Why Labour has it wrong on elected police

A manifesto for progressive police and crime commissioners

A manifesto for progressive police and crime commissioners

The issue of Elected Police and Crime Commissioners has returned to the political boil. The Conservatives have made concessions to the Liberal Democrats and deferred elections till November 2012. But David Cameron remains resolutely committed to this policy. In response, the Labour Party has renewed its opposition. Last week Ed Miliband described Commissioners as the 'wrong policy for the wrong time'. In Monday's Guardian Shadow Home Secretary Yvette Copper claimed Commissioners will undermine police impartiality and cost the equivalent of 3,000 police constables. She also raised the spectre of low turnouts and the election of 'extremist' candidates. What Yvette Cooper forgets is that Labour can prevent this from happening - but only if it starts to think more ambitiously about the political opportunity that Commissioners present.

Police and Crime Commissioners will be powerful figures. They will be responsible for multi-million pound police budgets and for setting police priorities. The Labour Party - along with Liberal Democrat peers, Liberty and most police chiefs - think this is a dangerous reform. They have raised justifiable concerns. But opposition has been defensive and unimaginative. Critics have thrown in their lot with an exhausted status quo and failed to grasp that, for all their limitations as a model of accountability, Commissioners might be a means of democratising the police service - something that has long been, and should remain, a progressive cause.

This is a flagship Conservative policy. But it is a piece of constitutional reform, and like other constitutional reforms (devolution, elected mayors) the success or failure of this policy lies beyond the control of its - in this case Conservative - authors. In fact, the impact of Commissioners on the ground is largely going to depend on the Labour Party and other forces of the centre-left.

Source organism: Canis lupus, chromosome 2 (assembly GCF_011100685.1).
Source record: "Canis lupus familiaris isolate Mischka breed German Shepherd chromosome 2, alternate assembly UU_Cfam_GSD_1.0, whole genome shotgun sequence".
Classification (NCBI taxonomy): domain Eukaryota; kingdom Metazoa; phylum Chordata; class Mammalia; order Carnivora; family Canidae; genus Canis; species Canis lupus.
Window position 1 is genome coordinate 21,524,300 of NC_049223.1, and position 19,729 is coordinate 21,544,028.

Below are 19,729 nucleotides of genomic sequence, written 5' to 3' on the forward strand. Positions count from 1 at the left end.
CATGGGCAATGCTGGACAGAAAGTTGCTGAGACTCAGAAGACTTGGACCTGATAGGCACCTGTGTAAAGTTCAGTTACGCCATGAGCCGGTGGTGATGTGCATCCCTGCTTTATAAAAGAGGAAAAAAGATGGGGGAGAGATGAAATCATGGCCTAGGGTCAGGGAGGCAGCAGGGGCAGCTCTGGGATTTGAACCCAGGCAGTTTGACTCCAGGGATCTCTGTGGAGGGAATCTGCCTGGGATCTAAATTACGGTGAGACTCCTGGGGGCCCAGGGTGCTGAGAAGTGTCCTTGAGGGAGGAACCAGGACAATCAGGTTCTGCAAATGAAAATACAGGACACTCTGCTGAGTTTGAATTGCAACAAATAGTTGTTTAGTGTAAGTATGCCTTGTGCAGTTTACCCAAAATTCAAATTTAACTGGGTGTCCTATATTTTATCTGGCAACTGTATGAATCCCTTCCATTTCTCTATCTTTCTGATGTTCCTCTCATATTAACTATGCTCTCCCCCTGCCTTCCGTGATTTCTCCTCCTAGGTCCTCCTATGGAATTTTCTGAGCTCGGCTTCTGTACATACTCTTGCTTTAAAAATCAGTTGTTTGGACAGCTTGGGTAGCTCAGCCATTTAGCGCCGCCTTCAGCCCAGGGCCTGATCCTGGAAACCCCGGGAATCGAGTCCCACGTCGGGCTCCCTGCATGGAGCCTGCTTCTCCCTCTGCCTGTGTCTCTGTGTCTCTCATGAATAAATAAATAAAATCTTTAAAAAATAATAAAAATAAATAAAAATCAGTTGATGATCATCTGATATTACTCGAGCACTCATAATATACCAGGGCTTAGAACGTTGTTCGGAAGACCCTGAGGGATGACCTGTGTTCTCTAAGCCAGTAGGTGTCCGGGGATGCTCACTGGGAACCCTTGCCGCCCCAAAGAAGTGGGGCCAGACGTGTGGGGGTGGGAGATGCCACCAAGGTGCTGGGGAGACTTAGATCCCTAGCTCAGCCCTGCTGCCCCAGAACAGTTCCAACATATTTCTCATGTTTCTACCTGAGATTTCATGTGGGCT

A real opportunity exists for the centre-left to develop and implement across large swathes of the country a progressive policy on crime, policing and disorder - and to make Police Commissioners a showcase for a better politics of crime and policing. Done well, this reform could do a great deal to build public trust in politics and might even become a much needed instance of the 'new politics' that the Coalition is otherwise failing to deliver. So how can the centre-left shape and begin to 'own' this reform? What will a 'manifesto' for progressive Police and Crime Commissioners look like?

We think it should look something like this:

Pledge to be responsible. Progressive Commissioners will not trample all over chief officers' operational responsibility, sack chiefs willy-nilly, make silly promises they cannot keep, or resort to over-blown anti-crime rhetoric.

Run an office for public engagement that listens to the experiences and concerns of ordinary people. Progressive Commissioners will not simply stand for election and implement false, inflated promises. They will ensure that public concerns are reflected in policing priorities - while remaining vigilant champions of the civil liberties of local minorities. They should devolve some of their budget to local level and allow it to be decided directly by the public, through participatory budgeting.

Protect local neighbourhood policing in the face of budget cuts. They should protect the numbers of constables and PCSOs in neighbourhood police teams and re-deploy back office staff to increase the number of officers out on the beat. They should develop neighbourhood policing further by enhancing its public engagement and problem-solving dimensions which are as yet under-developed.

Improve police responsiveness and citizen-focus. Progressive Commissioners should guarantee some clear minimum response times that the public should expect when they call 999 or non emergency numbers.

Hard-wire social justice into the work of the police. We know that people in the poorest areas are most likely to be victims of crime and are most likely to be afraid of crime. While neighbourhood policing teams should be maintained in all areas, greater resource should be deployed into those areas with the highest needs.